SPRINGFIELD — Negotiations between the governor and the state’s largest public employee union are getting hot – and public.
The governor slammed the American Federation of State County and Municipal Employees (AFSCME) during a news conference as he implored lawmakers to uphold his veto of Senate Bill 1229 – which would effectively take the governor out of contract negotiations when the two sides don’t agree and send disputes straight to arbitration.
But Rauner says there’s at least one thing he won’t do.
Rauner says if he wanted to do a lockout of AFSCME, he would have already done it. But that he has absolutely no interest, and has said so publicly.
What about a strike?
Rauner claims union demands on salary and benefits are unreasonable, but an AFSCME spokesman disputes that.
But AFSCME Council 31 spokesman Anders Lindall says Rauner’s claims are false, and that on pay the union wants only to keep up with the rising cost of living. On health care, they think it should stay affordable for workers, their families and retirees – whereas Rauner is demanding a 500% increase in what workers and retirees have to pay.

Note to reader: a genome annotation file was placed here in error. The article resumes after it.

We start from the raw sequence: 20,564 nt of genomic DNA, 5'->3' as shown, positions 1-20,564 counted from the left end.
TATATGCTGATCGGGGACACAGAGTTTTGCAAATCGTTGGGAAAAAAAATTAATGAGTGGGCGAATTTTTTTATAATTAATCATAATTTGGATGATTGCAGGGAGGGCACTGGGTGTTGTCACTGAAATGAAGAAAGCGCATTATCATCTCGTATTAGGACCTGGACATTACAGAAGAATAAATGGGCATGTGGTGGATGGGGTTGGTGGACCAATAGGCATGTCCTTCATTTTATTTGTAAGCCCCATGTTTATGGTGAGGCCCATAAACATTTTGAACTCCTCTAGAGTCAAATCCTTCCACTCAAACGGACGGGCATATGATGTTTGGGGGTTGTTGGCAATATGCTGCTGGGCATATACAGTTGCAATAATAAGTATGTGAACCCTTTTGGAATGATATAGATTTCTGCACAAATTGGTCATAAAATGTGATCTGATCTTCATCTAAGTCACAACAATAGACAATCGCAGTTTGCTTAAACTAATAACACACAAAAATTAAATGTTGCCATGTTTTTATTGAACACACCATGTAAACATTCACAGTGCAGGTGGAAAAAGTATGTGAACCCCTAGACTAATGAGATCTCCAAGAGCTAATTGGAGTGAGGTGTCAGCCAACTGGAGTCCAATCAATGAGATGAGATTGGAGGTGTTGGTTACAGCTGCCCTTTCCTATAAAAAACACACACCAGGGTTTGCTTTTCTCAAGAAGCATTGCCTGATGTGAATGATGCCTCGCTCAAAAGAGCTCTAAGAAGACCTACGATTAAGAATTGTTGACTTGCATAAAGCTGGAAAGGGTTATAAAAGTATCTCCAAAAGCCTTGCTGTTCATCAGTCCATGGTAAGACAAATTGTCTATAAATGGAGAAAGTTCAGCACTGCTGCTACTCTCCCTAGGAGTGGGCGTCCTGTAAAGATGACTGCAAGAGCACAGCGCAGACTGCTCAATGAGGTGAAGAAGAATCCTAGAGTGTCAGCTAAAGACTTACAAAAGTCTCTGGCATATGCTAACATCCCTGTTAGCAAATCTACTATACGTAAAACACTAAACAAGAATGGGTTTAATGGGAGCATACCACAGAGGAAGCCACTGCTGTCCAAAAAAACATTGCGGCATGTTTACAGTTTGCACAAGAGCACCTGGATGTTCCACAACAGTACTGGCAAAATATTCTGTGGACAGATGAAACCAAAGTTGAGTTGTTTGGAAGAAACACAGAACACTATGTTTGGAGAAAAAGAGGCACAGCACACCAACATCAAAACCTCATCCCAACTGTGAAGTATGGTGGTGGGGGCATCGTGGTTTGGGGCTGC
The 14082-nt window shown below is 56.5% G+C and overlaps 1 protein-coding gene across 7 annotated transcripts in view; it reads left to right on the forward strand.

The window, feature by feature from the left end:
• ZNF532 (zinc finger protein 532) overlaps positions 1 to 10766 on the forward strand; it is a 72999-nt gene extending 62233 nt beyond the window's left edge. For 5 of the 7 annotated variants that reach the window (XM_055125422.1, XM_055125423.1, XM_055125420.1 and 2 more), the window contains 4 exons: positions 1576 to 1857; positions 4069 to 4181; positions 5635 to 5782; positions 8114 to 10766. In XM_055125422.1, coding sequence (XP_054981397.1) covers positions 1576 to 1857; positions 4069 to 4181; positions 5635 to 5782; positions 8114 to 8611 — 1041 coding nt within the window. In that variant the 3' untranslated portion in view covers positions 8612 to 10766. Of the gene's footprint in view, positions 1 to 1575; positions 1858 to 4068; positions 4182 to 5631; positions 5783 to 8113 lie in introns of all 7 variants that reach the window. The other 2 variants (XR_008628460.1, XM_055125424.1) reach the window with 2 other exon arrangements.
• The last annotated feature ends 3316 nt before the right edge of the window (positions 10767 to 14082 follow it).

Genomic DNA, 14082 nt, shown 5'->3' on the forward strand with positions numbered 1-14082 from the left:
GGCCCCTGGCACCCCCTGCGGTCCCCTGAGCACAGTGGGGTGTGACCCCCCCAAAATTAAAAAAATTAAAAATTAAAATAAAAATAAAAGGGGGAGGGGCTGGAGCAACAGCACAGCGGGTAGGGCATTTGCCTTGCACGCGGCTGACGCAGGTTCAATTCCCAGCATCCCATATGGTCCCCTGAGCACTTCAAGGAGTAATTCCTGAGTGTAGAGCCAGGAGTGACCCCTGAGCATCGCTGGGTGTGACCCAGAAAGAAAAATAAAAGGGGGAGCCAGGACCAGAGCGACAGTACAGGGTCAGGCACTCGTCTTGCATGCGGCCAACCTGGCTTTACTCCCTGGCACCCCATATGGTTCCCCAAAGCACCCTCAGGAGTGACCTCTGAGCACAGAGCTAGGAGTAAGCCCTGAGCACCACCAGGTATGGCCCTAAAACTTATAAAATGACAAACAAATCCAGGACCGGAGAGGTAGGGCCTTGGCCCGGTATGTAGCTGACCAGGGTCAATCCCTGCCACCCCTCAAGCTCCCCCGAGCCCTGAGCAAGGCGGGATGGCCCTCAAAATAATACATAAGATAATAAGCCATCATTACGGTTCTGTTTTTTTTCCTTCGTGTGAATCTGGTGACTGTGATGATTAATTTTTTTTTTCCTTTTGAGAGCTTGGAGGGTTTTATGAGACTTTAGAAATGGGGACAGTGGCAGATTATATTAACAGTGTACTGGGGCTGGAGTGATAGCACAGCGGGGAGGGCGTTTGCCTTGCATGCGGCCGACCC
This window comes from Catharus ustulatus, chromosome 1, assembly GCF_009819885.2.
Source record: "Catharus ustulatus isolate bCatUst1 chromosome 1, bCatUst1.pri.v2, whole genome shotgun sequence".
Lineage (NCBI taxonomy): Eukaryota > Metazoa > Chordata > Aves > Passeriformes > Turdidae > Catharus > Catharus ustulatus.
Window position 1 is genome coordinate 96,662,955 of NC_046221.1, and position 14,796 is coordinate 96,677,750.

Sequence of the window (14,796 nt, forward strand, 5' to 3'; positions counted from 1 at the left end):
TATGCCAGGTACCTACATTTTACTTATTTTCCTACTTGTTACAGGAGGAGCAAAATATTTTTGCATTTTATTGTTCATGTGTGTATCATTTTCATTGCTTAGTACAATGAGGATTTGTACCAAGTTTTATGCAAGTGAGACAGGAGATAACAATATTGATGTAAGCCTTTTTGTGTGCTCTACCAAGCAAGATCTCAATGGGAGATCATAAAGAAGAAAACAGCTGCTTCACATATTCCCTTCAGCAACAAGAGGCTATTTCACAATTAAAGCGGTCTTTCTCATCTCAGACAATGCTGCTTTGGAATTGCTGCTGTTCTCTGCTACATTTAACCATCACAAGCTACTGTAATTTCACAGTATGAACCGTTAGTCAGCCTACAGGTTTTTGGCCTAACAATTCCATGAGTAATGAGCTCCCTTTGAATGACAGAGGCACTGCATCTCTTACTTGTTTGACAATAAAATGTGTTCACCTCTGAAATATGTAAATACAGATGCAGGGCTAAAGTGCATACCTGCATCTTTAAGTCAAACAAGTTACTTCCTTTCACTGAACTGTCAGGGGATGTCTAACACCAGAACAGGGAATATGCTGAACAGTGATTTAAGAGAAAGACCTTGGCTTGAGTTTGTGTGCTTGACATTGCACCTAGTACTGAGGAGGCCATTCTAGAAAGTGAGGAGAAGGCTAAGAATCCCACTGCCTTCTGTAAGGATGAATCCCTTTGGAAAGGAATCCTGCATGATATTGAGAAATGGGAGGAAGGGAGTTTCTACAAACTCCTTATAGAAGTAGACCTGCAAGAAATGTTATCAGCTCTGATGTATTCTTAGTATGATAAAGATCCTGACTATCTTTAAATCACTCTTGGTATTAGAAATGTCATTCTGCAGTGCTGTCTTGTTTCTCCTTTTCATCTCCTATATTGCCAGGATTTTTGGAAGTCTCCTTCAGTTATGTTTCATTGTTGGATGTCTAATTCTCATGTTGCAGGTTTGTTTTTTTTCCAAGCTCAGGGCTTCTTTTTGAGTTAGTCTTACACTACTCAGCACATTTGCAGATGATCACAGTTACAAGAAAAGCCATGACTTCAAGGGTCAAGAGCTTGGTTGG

A look at state school superintendent Tony Smith’s employment contract shows a three and a half year deal starts at $225-thousand dollars, with three-percent raises each year.
Smith gets 35 days’ vacation, which is seven full weeks, but can bank 20 of those days each year and cash them in when he leaves.
And while all state employees are required to pay for part of their health insurance and pension, the Board agreed to pick up Smith’s employee contribution for both, a perk worth thousands of dollars a year.
The two sides are not close to a deal.
House Speaker Michael Madigan (D-Chicago) says his chamber has enough votes to override the governor’s veto, and will likely do so once the Senate takes it up next week.